Prior modeling studies for Atlantic Sturgeon have assumed an adult M of 0.07 (Boreman 1997; Kahnle et al. 2007), whereas Rudd et al. (2014) obtained a field-based M-estimate of 0.03 for the largest population of Gulf Sturgeon (Suwannee River, Florida). Modeling studies focused on adult Atlantic Sturgeon have suggested a target Z of 0.10–0.12 for a sustainable fishery (Boreman 1997; Kahnle et al. 2007); Pine et al. (2001) suggested that at Z-values greater than 0.17–0.19, the rebuilding of Gulf Sturgeon populations would be unlikely. We would expect a more robust or rapid recovery of Atlantic Sturgeon in our study rivers if total mortality can be decreased to levels that are consistent with true M (0.03–0.07; i.e., an annual survival rate of 0.93 or higher). However, we also note that our survival estimates were similar among the four rivers, whereas Atlantic Sturgeon abundance is likely much higher for the Altamaha River (Peterson et al. 2008). Flowers and Hightower (2015) estimated that the abundance of riverine Atlantic Sturgeon was higher for the Edisto River than for the Cape Fear River, which in turn had substantially higher abundance than the Roanoke River. Thus, abundance differences among rivers may be attributable to other factors, such as survival at early life stages.
One measure of the difference between our current survival estimates and the target levels is the equilibrium production of mature females. Starting from an initial cohort of 100 females at age 11 (the first age with a non-zero proportion of mature individuals) and using a target survival rate of 0.93 (M = 0.07), we obtain 50 age-classes (through age 60) with at least one mature individual, resulting in a total of 1,020 mature females (see Supplementary Table S.1 and Figure S.1 online). Our highest annual survival rate (0.87) would result in 34 age-classes containing at least one individual (still exceeding the Atlantic States Marine Fisheries Commission's target) but would only yield 419 mature females—a 59% reduction in equilibrium spawning stock production. Clearly, moderate differences in survival have large impacts over the long life span of Atlantic Sturgeon.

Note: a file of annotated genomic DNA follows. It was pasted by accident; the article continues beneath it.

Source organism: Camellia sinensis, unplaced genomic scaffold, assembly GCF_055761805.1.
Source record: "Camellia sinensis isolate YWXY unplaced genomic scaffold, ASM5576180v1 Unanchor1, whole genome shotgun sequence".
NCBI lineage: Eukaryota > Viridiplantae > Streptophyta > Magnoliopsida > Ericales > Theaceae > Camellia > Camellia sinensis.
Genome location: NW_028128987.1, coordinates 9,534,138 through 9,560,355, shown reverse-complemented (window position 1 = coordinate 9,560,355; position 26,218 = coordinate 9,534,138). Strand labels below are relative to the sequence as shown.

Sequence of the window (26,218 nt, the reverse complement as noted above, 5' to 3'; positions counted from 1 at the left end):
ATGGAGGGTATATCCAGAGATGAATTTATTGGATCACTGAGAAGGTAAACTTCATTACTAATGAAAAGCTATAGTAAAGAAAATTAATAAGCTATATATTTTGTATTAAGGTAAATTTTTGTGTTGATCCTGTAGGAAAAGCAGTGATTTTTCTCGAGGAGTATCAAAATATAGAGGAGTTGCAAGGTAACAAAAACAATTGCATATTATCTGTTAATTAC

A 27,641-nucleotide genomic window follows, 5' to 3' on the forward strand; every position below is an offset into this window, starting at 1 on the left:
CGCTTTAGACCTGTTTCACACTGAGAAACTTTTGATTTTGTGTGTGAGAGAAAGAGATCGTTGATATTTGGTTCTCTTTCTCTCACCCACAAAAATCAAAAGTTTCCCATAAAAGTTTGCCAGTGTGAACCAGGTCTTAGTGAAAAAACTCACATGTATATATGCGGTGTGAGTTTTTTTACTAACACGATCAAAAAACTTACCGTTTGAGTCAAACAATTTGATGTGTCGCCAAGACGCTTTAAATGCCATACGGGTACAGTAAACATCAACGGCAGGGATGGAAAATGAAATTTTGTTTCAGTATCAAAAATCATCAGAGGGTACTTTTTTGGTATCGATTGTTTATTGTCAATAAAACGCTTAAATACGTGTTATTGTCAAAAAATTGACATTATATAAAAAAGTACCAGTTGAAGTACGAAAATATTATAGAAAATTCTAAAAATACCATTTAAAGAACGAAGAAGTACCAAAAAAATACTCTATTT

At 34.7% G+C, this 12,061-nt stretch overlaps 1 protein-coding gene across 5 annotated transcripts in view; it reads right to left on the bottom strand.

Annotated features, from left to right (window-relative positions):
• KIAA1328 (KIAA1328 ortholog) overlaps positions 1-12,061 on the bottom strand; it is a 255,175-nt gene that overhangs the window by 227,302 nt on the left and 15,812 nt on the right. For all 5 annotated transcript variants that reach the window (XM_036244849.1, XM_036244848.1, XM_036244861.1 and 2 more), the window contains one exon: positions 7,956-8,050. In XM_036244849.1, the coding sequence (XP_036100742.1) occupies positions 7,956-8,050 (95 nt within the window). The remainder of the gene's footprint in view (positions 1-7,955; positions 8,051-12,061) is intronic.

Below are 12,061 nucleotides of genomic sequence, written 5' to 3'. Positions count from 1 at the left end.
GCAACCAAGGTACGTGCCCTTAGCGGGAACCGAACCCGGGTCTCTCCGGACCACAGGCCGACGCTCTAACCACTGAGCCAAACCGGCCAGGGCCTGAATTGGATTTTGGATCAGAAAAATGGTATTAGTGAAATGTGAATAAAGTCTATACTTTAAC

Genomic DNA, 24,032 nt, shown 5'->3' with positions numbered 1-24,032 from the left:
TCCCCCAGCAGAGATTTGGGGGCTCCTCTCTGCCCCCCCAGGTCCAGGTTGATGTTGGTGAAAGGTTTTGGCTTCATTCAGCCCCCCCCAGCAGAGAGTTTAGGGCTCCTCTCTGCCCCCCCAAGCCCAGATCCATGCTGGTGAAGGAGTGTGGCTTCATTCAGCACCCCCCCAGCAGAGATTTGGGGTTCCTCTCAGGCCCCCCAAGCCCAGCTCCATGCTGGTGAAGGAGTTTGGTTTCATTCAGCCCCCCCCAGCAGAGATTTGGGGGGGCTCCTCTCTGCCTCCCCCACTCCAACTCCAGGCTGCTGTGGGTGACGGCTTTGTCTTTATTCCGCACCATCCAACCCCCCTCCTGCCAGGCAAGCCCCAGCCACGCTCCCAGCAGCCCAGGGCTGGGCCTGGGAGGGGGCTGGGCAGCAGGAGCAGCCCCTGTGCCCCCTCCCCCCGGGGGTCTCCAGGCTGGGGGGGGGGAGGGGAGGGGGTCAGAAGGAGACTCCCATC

Continued monitoring of these populations is warranted because many of the fish analyzed in this study have transmitter expiration dates of 2015 or later. Future detections will eliminate uncertainty about the status of fish that have not been detected recently and will provide a longer time frame for judging temporal variability in survival. Information about the locations where fish were last detected might prove beneficial in identifying threats to survival. These spatially explicit detections can also be used in multistate models (e.g., Flowers 2015) that allow for spatial and temporal variation in survival. Continued monitoring could also provide feedback about whether regulation changes (e.g., gear restrictions or seasonal closures) are improving survival. An increase in the tagging of subadult Atlantic Sturgeon would aid in judging the size dependence of survival, particularly in the ACE basin, where only large fish were tagged during the present study. Sub adults would be expected to spend more time in estuarine waters and less time in the ocean than adults, so threats to survival would differ for the two groups. A larger sample size of subadults would also be beneficial for assessing the timing of apparent mortalities relative to potential risk factors in estuarine waters.
We thank the state, federal, and university biologists who provided assistance in the collection and tagging of adult Atlantic Sturgeon; we also thank the collaborating scientists who provided telemetry detections through the Atlantic Coast Telemetry Network. We are grateful to two anonymous reviewers for their helpful comments on a previous version of this paper. Any use of trade, firm, or product names is for descriptive purposes only and does not imply endorsement by the U.S. Government. This study was performed under the auspices of Permit 13-037-O from the Institutional Animal Care and Use Committee and Scientific Research Permit 16375-01 from the National Oceanic and Atmospheric Administration—Fisheries .
 This is an Open Access article distributed under the terms of the Creative Commons Attribution License ( http://creativecommons.org/licenses/by/3.0), which permits unrestricted use, distribution, and reproduction in any medium, provided the original work is properly cited. The moral rights of the named author(s) have been asserted.